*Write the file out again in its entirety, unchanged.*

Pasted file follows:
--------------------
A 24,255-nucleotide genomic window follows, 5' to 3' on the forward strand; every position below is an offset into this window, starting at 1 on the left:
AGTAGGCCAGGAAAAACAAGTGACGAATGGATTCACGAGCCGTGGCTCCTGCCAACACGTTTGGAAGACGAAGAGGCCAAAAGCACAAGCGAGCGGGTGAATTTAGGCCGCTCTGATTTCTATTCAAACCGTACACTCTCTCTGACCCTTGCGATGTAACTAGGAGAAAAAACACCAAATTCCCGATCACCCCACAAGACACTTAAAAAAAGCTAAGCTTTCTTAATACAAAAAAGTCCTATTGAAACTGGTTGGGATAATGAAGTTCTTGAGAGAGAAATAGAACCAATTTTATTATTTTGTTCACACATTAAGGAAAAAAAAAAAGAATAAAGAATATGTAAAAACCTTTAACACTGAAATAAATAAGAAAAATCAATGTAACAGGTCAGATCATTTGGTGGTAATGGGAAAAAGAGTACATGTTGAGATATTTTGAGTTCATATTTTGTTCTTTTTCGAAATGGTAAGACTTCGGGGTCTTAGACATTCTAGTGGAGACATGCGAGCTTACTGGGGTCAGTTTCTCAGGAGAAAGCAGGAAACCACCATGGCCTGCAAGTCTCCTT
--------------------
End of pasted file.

A 24,255-nucleotide genomic window follows, 5' to 3' on the forward strand; every position below is an offset into this window, starting at 1 on the left:
AGTAGGCCAGGAAAAACAAGTGACGAATGGATTCACGAGCCGTGGCTCCTGCCAACACGTTTGGAAGACGAAGAGGCCAAAAGCACAAGCGAGCGGGTGAATTTAGGCCGCTCTGATTTCTATTCAAACCGTACACTCTCTCTGACCCTTGCGATGTAACTAGGAGAAAAAACACCAAATTCCCGATCACCCCACAAGACACTTAAAAAAAGCTAAGCTTTCTTAATACAAAAAAGTCCTATTGAAACTGGTTGGGATAATGAAGTTCTTGAGAGAGAAATAGAACCAATTTTATTATTTTGTTCACACATTAAGGAAAAAAAAAAAGAATAAAGAATATGTAAAAACCTTTAACACTGAAATAAATAAGAAAAATCAATGTAACAGGTCAGATCATTTGGTGGTAATGGGAAAAAGAGTACATGTTGAGATATTTTGAGTTCATATTTTGTTCTTTTTCGAAATGGTAAGACTTCGGGGTCTTAGACATTCTAGTGGAGACATGCGAGCTTACTGGGGTCAGTTTCTCAGGAGAAAGCAGGAAACCACCATGGCCTGCAAGTCTCCTT